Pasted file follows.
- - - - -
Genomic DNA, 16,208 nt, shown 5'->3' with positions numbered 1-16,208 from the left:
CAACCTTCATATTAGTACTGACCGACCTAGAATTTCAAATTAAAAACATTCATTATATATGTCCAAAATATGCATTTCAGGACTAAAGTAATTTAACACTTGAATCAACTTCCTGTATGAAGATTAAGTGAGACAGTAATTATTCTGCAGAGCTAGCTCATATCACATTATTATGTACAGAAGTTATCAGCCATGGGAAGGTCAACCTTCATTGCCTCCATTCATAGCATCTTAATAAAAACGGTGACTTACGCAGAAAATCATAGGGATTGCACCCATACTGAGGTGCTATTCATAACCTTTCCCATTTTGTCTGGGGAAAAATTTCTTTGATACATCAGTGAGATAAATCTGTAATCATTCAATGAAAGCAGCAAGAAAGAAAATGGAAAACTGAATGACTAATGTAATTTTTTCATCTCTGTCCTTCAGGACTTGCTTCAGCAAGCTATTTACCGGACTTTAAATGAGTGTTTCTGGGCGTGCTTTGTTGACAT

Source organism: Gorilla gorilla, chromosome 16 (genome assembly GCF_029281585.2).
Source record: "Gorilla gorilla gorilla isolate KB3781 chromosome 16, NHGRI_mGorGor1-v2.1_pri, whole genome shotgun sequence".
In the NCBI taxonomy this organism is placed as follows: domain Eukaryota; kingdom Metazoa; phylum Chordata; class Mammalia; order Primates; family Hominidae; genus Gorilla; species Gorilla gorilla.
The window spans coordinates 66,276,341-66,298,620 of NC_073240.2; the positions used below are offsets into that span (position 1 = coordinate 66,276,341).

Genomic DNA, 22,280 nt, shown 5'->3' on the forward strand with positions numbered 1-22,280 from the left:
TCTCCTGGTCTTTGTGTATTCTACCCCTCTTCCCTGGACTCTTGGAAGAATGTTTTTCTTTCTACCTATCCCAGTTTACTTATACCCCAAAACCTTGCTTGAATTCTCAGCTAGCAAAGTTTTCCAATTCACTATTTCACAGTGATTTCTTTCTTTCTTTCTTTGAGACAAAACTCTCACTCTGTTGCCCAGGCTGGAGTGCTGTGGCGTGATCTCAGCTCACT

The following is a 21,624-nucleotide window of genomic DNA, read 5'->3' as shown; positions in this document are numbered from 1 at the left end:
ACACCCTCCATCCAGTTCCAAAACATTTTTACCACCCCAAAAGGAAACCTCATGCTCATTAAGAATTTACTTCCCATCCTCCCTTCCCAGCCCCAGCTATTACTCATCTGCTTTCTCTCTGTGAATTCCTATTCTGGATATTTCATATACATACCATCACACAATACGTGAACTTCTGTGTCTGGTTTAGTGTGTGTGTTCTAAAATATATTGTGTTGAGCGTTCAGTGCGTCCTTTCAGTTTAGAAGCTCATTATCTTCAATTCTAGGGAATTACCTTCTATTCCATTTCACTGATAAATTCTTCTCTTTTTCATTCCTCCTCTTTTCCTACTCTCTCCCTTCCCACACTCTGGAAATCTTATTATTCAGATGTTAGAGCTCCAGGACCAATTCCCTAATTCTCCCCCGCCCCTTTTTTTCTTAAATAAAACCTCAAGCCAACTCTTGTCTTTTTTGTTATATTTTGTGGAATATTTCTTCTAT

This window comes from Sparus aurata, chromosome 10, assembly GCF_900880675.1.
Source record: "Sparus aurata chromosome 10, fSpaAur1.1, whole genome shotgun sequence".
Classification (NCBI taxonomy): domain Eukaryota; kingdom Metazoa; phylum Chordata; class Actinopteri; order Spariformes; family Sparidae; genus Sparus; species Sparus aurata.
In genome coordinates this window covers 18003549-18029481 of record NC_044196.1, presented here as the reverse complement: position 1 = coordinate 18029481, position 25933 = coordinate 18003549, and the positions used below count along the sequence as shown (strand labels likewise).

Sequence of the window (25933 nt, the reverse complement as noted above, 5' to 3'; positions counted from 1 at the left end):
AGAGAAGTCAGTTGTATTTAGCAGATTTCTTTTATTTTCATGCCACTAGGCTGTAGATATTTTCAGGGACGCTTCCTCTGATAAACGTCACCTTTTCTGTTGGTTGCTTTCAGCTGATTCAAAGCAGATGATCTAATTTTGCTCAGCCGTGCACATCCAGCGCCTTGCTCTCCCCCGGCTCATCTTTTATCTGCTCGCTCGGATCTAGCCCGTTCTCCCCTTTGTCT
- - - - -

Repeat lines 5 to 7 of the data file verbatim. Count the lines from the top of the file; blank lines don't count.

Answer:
In the NCBI taxonomy this organism is placed as follows: domain Eukaryota; kingdom Metazoa; phylum Chordata; class Mammalia; order Primates; family Hominidae; genus Gorilla; species Gorilla gorilla.
The window spans coordinates 66,276,341-66,298,620 of NC_073240.2; the positions used below are offsets into that span (position 1 = coordinate 66,276,341).

Genomic DNA, 22,280 nt, shown 5'->3' on the forward strand with positions numbered 1-22,280 from the left: